So, behold, here are my considered musings (alright, ill-considered musings).

Read moreShimano Dura-Ace vs Ultegra: Clash Of The Groupset Titans

Best Pedals For Road Bikes: The Sportive Cyclist Guide

In this post I’m going to help you pick the best road bike pedals for you. This might come down to price, weight, how they look or the amount of float*.

(* Huh? Read on to find out what float is) 

Fitting the right set of pedals to my road bike has improved my enjoyment of cycling immeasurably. Pedals maketh the man bike.

For too long it seems I used the wrong pedals. In the end I developed chronic pain in my knee, I couldn’t ride for more than an hour, the muscles in my right thigh shrank (fact!).

Now this wasn’t all down to pedals (flat feet and weak stabilising muscles played a part), but when I got the right ones (ooh, you’re itching to know which ones…), the pain went almost overnight.

So strap clip in folks, and lets go for a ride (with words…).

(Also I’ll tell you which pedals sorted out my knee pain). Onward!

Read moreBest Pedals For Road Bikes: The Sportive Cyclist Guide

Garmin Edge 520 vs Wahoo ELEMNT BOLT: Which Should You Buy?

Ah, the perennial question (for a sub-set of road cyclists with a penchant for data and a secret desire to be a pro rider): which bike GPS to invest in?

Garmin ‘owned the space’ for many years. In recent years, competing up-starts have parked their tanks on Garmin’s lawn (with great accuracy, if they use GPS). Leading amongst these is Wahoo with its ELEMNT series of devices.

In this post I compare the Garmin Edge 520 and the Wahoo ELEMNT BOLT, both of which I bought (last year I think) and have used extensively.

Bike GPS devices these days have lots of features. The differences across models and between manufacturers are many. I will endeavour to restrict this highly analytical report (opinion piece based on little hard evidence) to the key differences that I think are relevant to enthusiast road cyclists (such as your good self).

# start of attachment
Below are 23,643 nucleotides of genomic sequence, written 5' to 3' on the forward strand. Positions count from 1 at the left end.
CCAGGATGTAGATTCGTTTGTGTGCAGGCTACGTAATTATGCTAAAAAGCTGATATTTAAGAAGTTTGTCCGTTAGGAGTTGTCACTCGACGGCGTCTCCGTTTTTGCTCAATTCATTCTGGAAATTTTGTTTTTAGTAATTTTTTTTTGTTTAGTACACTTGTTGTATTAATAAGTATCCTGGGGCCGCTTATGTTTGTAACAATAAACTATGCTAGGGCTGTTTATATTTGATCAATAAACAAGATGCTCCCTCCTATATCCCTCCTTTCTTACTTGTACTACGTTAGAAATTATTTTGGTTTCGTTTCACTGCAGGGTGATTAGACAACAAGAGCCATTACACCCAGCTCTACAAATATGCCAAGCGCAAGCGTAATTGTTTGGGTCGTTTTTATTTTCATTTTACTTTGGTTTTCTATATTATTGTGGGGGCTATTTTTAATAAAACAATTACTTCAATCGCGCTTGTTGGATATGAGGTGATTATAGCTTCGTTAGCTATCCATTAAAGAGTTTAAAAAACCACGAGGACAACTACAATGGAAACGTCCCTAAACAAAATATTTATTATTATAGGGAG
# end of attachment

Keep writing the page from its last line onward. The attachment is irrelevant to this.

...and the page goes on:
Read moreGarmin Edge 520 vs Wahoo ELEMNT BOLT: Which Should You Buy?

Road Bike Hack: The Cycling ‘Go Box’

Cycling Go Box

Wow. Here we go. I have a ‘bike hack’ for you.

Or perhaps a bike life hack (#BikeLifeHack…).

I doubt I invented this hack.

In fact I definitely didn’t – I heard about the concept in a more general sense on one of the podcasts I listen to. I have just tailored the hack to suit my cycling life requirement. I can’t imagine it’s trademarked though. Even if it’s not, I don’t want to be labelled the Keith Chegwin of the bike hack world*.

(*Mont – what are you going on about? Get on with it…)

You’re right – that’s enough disclaimers.

Read moreRoad Bike Hack: The Cycling ‘Go Box’

Converting A Bike For A One-Handed Rider – A Custom-build Story

Today’s offering on the Sportive Cyclist blog is a guest post by Spike at SingleHandedCyclist.Com.

It’s a really interesting article about custom-building a bike to suit his particular requirements (in Spike’s case, that all the gears and brakes had to be operated by one hand, as you’ll see).

The post has inspired me to think about how I might customise my own bike in the future (and how I should have the confidence to give it a go). Now, over to Spike

Read moreConverting A Bike For A One-Handed Rider – A Custom-build Story

Is A Bike Fit Worth It?

Is A Bike Fit Worth It

Is a bike fit worth it, you ask? Short answer: yes. Next post please!

For the most part, we like to spend money on a bike. On bikes, plural.

We can fantasise over magazines (bike ones) beforehand, we can enjoy the buying process, we have something afterwards that we can sit and gaze at in the garage.

But when it comes to complying with a core part of my bike buying dogma, intakes of breath are sharply delivered. Penury is claimed. Exits are sharply made.

That all stops now. In this post I’m going to try to persuade you to pay for a decent bike fit.

Read moreIs A Bike Fit Worth It?